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Setting the Stage


Anna Eleanor Roosevelt was born in New York on October 11, 1884 to a wealthy family. After attending school in England as a teenager, Roosevelt returned home to New York where she began working with the city's poor immigrants. In 1905 she married her distant cousin Franklin D. Roosevelt, a well-connected Columbia University Law School student. In 1921 FDR, who had already served as a New York state senator and assistant secretary of the navy under President Woodrow Wilson, contracted polio. Eleanor Roosevelt began to engage in a more public life, making speeches and official appearances for the Democratic party so that her husband's name would not be forgotten. She became her husband's "eyes, ears and legs" as she campaigned for him. Discovering that she had a liking for politics herself, Roosevelt began working enthusiastically for women's rights and other progressive causes.

After FDR became president in 1933, he announced a "New Deal" for America. Eleanor Roosevelt toured the country extensively and gathered information used to formulate plans to combat the Great Depression. She conveyed her accounts of the conditions she witnessed and urged immediate action for relief. Before that work was completed, however, World War II began. The First Lady supported the war effort vigorously, spending much of her time visiting the wounded in hospitals at home and overseas.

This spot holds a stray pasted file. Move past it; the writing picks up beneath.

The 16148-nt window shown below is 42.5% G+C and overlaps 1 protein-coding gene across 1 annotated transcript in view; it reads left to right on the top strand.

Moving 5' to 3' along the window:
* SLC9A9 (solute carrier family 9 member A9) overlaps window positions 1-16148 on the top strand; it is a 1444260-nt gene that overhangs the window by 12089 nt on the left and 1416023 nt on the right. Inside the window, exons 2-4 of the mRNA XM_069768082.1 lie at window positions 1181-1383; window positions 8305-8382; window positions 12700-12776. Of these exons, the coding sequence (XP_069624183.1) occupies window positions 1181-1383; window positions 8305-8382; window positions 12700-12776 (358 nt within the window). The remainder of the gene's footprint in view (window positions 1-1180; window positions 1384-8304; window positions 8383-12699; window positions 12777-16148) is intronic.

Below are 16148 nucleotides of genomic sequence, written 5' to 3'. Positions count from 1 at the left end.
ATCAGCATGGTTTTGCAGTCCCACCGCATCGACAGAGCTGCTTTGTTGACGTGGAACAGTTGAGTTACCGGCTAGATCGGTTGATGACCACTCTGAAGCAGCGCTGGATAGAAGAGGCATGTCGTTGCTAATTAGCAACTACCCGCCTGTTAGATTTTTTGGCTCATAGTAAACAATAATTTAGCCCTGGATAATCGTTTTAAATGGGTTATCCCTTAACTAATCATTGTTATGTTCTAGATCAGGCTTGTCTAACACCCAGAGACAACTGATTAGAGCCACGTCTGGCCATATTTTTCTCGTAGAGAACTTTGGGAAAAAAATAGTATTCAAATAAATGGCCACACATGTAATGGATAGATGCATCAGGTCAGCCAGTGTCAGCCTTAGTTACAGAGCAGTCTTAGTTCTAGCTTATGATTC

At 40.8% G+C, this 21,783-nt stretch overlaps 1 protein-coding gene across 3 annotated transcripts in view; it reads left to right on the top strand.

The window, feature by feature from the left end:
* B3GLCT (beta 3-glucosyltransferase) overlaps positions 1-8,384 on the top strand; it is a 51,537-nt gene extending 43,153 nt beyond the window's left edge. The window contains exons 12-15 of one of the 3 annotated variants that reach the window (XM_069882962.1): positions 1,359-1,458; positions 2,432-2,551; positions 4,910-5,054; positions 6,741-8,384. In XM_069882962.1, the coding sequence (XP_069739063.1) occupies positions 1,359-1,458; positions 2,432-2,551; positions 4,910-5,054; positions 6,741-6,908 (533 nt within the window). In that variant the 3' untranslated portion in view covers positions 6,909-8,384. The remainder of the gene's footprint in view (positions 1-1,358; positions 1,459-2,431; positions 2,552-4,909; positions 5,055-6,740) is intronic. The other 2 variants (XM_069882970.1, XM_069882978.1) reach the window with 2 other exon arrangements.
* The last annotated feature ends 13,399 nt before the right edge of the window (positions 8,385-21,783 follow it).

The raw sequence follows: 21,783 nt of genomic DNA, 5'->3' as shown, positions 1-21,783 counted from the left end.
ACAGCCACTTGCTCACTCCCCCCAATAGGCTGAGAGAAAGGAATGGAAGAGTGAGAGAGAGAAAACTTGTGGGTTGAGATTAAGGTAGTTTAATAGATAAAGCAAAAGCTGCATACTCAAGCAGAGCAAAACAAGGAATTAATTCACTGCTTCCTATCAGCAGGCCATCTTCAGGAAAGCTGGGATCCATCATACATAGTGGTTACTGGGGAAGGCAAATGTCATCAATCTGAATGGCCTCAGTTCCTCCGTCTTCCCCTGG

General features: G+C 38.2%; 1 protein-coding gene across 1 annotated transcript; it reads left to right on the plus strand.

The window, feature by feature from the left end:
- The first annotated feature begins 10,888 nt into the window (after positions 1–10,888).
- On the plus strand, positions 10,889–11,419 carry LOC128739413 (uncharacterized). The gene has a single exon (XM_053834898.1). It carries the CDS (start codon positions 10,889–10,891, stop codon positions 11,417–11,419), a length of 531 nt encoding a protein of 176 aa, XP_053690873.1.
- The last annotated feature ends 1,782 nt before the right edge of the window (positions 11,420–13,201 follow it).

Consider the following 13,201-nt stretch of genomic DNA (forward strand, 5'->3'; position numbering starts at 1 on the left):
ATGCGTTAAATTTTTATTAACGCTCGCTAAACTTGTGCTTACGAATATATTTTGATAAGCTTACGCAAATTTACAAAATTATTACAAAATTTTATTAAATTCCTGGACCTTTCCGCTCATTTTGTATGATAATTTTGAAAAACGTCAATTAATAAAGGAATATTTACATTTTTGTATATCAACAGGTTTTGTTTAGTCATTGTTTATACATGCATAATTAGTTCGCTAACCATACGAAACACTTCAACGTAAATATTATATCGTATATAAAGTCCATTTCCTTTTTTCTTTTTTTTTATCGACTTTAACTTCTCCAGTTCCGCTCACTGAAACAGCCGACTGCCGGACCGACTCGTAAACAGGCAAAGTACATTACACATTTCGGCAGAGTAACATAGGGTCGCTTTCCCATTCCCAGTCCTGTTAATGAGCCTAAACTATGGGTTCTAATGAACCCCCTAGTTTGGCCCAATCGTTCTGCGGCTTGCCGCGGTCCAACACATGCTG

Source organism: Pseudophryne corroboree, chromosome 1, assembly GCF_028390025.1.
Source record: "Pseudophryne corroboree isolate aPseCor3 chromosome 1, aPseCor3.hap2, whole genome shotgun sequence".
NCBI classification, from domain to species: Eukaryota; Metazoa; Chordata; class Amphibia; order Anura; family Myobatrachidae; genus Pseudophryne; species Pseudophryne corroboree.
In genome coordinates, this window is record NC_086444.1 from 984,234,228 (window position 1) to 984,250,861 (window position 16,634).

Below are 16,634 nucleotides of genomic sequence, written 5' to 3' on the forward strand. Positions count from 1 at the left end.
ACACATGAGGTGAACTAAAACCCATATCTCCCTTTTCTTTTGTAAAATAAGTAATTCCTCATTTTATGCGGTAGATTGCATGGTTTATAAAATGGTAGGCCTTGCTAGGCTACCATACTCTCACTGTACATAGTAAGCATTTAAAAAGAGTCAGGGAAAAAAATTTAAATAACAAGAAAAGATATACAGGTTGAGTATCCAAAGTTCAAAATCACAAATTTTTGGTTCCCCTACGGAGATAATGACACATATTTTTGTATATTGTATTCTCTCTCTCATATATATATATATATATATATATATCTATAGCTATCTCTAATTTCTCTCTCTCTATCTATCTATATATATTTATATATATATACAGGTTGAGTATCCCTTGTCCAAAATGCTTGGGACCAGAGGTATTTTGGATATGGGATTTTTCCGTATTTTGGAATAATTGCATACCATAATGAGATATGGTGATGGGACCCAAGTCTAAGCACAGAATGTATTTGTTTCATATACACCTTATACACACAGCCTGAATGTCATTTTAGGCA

After her husband's death in 1945, Roosevelt was appointed as United States delegate to the United Nations, where she became an outspoken advocate for its Declaration of Human Rights. She continued her widely-syndicated newspaper column "My Day" that she had begun writing in 1936, and which served as a diary open to the American public. She campaigned for Democratic presidential candidates Adlai Stevenson and John F. Kennedy and continued her travels abroad. She visited many world leaders and entertained many at Val-Kill, her home in Hyde Park, New York. In her lifelong pursuit of humanitarian ideals, Eleanor Roosevelt would earn the title "First Lady of the World," a label bestowed on her by President Harry S. Truman.

 

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